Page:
The issue of police deception and coercion through lies and misrepresentation takes on a much greater meaning for criminal defendants who may be facing false accusations. 

The Mollen Commission 

The Mollen Commission, also known as the City of New York Commission to Investigate Allegations of Police Corruption and the Anti-Corruption Procedures of the Police Department. 

The purpose of the commission was to: 

  • examine and investigate “the nature and extent of corruption in the Department;  
  • evaluate the department’s procedures for preventing and detecting that corruption; and 
  • Recommend changes and improvements to those procedures. 

According to the Mollen report, police corruption in 1994 was characterized by brutality, theft, abuse of authority, and active police criminality.”   

What is “Testilying?” – Police Perjury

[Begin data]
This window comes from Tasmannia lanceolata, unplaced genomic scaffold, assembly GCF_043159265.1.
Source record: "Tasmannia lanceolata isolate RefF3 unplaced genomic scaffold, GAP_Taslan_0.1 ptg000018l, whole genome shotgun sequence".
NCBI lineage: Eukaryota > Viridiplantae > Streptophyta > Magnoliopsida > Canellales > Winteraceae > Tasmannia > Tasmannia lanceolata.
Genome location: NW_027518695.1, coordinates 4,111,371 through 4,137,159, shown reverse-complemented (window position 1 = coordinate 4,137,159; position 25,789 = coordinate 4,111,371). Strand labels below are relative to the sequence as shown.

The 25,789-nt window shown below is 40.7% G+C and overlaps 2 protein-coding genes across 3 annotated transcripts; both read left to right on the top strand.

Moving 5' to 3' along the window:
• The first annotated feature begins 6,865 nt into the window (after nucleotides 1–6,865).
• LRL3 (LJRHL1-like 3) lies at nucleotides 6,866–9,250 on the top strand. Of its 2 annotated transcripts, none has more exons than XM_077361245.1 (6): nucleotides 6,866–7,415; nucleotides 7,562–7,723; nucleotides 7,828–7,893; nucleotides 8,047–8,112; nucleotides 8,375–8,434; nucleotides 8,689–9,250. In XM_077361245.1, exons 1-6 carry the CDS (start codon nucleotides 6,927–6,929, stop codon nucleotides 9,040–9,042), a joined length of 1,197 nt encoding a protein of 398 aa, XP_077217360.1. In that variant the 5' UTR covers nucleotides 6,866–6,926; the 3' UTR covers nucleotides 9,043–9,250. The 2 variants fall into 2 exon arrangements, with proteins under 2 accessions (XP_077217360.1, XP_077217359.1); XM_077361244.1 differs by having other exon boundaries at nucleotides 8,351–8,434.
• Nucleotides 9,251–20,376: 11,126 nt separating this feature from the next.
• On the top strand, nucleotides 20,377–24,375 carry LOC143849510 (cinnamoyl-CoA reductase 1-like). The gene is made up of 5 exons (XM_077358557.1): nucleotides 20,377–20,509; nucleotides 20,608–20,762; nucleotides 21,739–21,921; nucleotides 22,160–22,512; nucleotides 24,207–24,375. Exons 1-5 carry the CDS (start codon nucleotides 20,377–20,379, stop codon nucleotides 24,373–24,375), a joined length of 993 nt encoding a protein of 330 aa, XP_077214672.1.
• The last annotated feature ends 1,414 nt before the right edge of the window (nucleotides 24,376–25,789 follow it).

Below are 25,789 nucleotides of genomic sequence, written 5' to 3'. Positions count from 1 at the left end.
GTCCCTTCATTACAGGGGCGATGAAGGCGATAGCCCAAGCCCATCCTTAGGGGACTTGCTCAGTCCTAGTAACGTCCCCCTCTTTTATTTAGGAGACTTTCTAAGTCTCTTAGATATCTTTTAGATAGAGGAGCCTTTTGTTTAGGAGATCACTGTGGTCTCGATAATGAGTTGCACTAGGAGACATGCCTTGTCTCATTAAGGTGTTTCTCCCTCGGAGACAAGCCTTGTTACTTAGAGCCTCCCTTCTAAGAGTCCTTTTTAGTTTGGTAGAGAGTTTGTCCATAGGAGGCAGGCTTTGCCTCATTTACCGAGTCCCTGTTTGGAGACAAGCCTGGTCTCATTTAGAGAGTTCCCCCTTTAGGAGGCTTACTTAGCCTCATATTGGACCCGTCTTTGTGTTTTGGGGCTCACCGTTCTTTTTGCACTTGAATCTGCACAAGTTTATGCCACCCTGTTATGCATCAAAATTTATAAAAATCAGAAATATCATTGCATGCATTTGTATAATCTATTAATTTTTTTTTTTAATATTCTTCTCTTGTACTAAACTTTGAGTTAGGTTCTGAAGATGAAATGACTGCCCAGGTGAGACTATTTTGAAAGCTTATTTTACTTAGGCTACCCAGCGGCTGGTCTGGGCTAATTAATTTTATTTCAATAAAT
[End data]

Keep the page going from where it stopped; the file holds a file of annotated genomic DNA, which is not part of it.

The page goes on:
In the wake of the Mollen report, it was reported that false testimony given by police during judicial proceedings was so common that the police had coined a phrase called “testilying.” 

Instead of following police guidelines and recognizing the constitutional requirements to justify a search, police will simply carry out their business as they please and swear that their version of events is the truth. 

New York Times Survey on “Testilying” 

In 2018 The New York times conducted a threeyear survey regarding “testilying” by law enforcement officers in police reports and during judicial proceedings. 

The New York Times found that during the period of 2015 to 2018, there were 25 cases where prosecutors had gone on record and dismissed cases based upon police officers and law enforcement officers giving false testimony under oath in New York. 

List of Discredited Prosecutors 

In 2019in response to a Freedom of Information requests from various agencies, the District Attorney’s Offices in New York were required to release a previously hidden list of officers who had been found not to be credible by the particular prosecutor’s office in one or more instances. These lists were also made available on the Internet. 

Cases We’ve Handled Involving Coercion